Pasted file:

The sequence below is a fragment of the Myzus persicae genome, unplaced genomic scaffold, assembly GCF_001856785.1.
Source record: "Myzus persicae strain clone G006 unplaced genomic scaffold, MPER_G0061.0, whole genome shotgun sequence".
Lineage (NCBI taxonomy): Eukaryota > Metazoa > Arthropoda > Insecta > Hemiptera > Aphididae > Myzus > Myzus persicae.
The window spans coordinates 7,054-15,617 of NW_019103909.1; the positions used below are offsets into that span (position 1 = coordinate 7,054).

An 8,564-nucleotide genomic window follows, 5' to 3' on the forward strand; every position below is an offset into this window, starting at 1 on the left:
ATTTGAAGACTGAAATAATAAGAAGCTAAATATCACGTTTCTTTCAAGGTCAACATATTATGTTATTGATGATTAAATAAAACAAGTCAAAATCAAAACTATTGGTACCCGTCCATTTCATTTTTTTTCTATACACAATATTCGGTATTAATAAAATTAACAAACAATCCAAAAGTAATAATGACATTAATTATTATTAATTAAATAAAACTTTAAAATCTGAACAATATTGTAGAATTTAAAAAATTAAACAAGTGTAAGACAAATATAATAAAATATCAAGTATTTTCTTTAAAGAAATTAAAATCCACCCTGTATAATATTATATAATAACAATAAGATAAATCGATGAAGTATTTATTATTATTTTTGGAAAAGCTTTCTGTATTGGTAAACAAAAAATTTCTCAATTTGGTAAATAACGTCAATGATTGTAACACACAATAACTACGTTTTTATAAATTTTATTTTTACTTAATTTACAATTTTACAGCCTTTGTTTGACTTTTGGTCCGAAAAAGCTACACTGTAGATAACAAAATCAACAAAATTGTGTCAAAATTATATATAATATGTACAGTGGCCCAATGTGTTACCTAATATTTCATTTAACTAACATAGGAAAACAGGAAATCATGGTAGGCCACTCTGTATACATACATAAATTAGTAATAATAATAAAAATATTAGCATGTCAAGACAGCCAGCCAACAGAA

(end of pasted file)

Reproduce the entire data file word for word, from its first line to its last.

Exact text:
The sequence below is a fragment of the Myzus persicae genome, unplaced genomic scaffold, assembly GCF_001856785.1.
Source record: "Myzus persicae strain clone G006 unplaced genomic scaffold, MPER_G0061.0, whole genome shotgun sequence".
Lineage (NCBI taxonomy): Eukaryota > Metazoa > Arthropoda > Insecta > Hemiptera > Aphididae > Myzus > Myzus persicae.
The window spans coordinates 7,054-15,617 of NW_019103909.1; the positions used below are offsets into that span (position 1 = coordinate 7,054).

An 8,564-nucleotide genomic window follows, 5' to 3' on the forward strand; every position below is an offset into this window, starting at 1 on the left:
ATTTGAAGACTGAAATAATAAGAAGCTAAATATCACGTTTCTTTCAAGGTCAACATATTATGTTATTGATGATTAAATAAAACAAGTCAAAATCAAAACTATTGGTACCCGTCCATTTCATTTTTTTTCTATACACAATATTCGGTATTAATAAAATTAACAAACAATCCAAAAGTAATAATGACATTAATTATTATTAATTAAATAAAACTTTAAAATCTGAACAATATTGTAGAATTTAAAAAATTAAACAAGTGTAAGACAAATATAATAAAATATCAAGTATTTTCTTTAAAGAAATTAAAATCCACCCTGTATAATATTATATAATAACAATAAGATAAATCGATGAAGTATTTATTATTATTTTTGGAAAAGCTTTCTGTATTGGTAAACAAAAAATTTCTCAATTTGGTAAATAACGTCAATGATTGTAACACACAATAACTACGTTTTTATAAATTTTATTTTTACTTAATTTACAATTTTACAGCCTTTGTTTGACTTTTGGTCCGAAAAAGCTACACTGTAGATAACAAAATCAACAAAATTGTGTCAAAATTATATATAATATGTACAGTGGCCCAATGTGTTACCTAATATTTCATTTAACTAACATAGGAAAACAGGAAATCATGGTAGGCCACTCTGTATACATACATAAATTAGTAATAATAATAAAAATATTAGCATGTCAAGACAGCCAGCCAACAGAA